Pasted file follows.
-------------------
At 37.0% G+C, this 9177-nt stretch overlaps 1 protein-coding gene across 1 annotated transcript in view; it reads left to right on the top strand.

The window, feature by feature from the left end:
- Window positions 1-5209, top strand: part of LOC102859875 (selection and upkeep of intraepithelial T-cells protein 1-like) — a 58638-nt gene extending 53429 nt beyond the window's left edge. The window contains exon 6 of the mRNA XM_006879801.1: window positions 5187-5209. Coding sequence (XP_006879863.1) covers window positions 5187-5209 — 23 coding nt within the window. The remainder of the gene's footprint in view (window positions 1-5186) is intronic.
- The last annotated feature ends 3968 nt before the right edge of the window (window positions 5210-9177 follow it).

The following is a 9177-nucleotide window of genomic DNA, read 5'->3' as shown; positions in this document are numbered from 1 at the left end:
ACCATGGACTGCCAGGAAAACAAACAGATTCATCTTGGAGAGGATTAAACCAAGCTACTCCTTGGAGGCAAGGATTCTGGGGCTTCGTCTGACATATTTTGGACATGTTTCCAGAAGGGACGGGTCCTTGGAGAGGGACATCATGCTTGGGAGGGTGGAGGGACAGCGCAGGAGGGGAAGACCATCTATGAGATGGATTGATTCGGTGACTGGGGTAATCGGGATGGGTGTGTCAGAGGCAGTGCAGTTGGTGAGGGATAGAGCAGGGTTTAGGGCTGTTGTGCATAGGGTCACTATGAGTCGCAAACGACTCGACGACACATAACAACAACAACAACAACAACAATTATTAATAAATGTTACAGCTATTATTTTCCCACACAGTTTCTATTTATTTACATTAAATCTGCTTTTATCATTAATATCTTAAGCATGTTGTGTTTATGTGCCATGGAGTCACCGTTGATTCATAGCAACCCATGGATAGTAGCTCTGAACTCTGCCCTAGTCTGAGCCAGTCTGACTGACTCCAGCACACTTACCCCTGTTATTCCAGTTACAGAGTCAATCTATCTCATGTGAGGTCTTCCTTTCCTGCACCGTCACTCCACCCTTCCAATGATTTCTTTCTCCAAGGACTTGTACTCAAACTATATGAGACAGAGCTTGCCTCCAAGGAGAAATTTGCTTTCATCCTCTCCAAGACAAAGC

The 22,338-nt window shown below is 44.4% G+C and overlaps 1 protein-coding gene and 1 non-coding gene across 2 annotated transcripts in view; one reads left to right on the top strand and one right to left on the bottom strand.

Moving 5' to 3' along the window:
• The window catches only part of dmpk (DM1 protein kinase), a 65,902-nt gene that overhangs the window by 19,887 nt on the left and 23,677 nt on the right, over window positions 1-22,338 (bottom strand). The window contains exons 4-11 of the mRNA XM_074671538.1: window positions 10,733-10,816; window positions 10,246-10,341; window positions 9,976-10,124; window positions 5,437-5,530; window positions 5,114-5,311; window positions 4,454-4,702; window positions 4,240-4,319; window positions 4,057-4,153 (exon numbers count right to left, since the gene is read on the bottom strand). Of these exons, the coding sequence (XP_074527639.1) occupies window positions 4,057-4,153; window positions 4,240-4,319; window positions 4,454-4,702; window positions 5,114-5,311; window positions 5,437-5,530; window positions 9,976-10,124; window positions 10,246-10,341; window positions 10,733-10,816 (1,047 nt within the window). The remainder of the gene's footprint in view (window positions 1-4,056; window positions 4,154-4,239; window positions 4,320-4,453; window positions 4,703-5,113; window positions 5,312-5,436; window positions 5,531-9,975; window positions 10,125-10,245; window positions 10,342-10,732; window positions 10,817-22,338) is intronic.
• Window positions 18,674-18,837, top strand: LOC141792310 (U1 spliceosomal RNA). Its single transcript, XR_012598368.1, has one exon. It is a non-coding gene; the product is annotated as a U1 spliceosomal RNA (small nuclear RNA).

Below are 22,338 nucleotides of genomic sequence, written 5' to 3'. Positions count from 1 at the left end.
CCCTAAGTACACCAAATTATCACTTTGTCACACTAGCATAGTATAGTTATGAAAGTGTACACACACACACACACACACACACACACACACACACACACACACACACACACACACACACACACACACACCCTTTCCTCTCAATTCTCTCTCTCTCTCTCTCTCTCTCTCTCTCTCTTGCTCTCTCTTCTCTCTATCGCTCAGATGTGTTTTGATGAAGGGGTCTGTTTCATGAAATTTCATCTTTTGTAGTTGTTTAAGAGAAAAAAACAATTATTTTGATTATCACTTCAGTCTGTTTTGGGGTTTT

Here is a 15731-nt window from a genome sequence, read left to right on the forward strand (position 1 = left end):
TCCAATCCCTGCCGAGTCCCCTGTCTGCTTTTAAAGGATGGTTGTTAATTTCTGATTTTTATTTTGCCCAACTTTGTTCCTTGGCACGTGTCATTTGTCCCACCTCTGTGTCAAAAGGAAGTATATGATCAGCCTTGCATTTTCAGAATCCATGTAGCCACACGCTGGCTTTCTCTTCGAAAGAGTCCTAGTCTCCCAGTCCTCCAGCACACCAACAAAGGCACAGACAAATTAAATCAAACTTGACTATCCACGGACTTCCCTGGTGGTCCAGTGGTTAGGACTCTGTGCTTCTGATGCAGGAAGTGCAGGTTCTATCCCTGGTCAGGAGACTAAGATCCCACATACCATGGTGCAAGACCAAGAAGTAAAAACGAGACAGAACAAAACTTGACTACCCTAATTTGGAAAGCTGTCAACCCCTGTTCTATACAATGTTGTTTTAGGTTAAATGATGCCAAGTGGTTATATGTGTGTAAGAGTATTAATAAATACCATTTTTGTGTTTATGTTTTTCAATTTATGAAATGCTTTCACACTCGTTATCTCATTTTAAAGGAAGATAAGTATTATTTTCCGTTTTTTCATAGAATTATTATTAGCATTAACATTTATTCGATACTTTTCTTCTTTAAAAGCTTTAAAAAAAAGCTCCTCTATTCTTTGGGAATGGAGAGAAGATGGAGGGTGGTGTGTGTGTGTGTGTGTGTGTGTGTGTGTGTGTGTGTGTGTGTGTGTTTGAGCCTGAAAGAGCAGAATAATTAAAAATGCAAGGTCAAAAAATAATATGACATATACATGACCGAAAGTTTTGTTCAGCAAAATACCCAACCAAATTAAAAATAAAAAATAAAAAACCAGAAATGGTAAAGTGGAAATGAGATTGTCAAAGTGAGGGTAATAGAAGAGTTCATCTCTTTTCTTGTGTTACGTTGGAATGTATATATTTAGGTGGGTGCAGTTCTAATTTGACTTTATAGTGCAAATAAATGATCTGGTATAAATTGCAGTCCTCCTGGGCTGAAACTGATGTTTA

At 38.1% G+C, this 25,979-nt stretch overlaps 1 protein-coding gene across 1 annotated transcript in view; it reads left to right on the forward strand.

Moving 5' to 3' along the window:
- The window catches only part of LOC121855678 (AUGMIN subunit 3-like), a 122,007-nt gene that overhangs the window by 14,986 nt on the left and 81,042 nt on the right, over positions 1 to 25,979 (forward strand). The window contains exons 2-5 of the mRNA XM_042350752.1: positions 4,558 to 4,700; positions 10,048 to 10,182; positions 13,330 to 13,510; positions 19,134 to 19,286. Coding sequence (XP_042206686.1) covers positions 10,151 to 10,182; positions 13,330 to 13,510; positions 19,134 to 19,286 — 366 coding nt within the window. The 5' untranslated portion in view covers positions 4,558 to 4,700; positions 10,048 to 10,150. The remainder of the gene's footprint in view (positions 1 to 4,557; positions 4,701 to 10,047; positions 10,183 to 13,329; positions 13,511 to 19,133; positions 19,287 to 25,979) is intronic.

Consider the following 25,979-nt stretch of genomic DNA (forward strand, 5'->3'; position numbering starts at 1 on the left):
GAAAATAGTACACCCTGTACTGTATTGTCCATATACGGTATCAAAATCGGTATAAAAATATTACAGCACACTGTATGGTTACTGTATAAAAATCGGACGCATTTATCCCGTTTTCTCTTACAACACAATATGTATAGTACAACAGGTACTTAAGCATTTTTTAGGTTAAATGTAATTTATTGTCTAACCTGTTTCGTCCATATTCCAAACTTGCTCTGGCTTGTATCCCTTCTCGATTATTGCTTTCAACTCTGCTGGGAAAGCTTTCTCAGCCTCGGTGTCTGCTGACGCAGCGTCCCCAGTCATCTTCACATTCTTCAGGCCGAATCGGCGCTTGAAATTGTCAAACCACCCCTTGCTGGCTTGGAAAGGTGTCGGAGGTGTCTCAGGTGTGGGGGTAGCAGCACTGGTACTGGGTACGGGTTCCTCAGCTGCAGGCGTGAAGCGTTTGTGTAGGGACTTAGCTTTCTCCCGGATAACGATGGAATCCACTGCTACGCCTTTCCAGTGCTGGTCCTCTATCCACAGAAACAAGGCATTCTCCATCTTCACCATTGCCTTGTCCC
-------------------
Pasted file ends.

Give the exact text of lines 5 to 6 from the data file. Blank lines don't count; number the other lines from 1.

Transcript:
The following is a 9177-nucleotide window of genomic DNA, read 5'->3' as shown; positions in this document are numbered from 1 at the left end:
ACCATGGACTGCCAGGAAAACAAACAGATTCATCTTGGAGAGGATTAAACCAAGCTACTCCTTGGAGGCAAGGATTCTGGGGCTTCGTCTGACATATTTTGGACATGTTTCCAGAAGGGACGGGTCCTTGGAGAGGGACATCATGCTTGGGAGGGTGGAGGGACAGCGCAGGAGGGGAAGACCATCTATGAGATGGATTGATTCGGTGACTGGGGTAATCGGGATGGGTGTGTCAGAGGCAGTGCAGTTGGTGAGGGATAGAGCAGGGTTTAGGGCTGTTGTGCATAGGGTCACTATGAGTCGCAAACGACTCGACGACACATAACAACAACAACAACAACAACAATTATTAATAAATGTTACAGCTATTATTTTCCCACACAGTTTCTATTTATTTACATTAAATCTGCTTTTATCATTAATATCTTAAGCATGTTGTGTTTATGTGCCATGGAGTCACCGTTGATTCATAGCAACCCATGGATAGTAGCTCTGAACTCTGCCCTAGTCTGAGCCAGTCTGACTGACTCCAGCACACTTACCCCTGTTATTCCAGTTACAGAGTCAATCTATCTCATGTGAGGTCTTCCTTTCCTGCACCGTCACTCCACCCTTCCAATGATTTCTTTCTCCAAGGACTTGTACTCAAACTATATGAGACAGAGCTTGCCTCCAAGGAGAAATTTGCTTTCATCCTCTCCAAGACAAAGC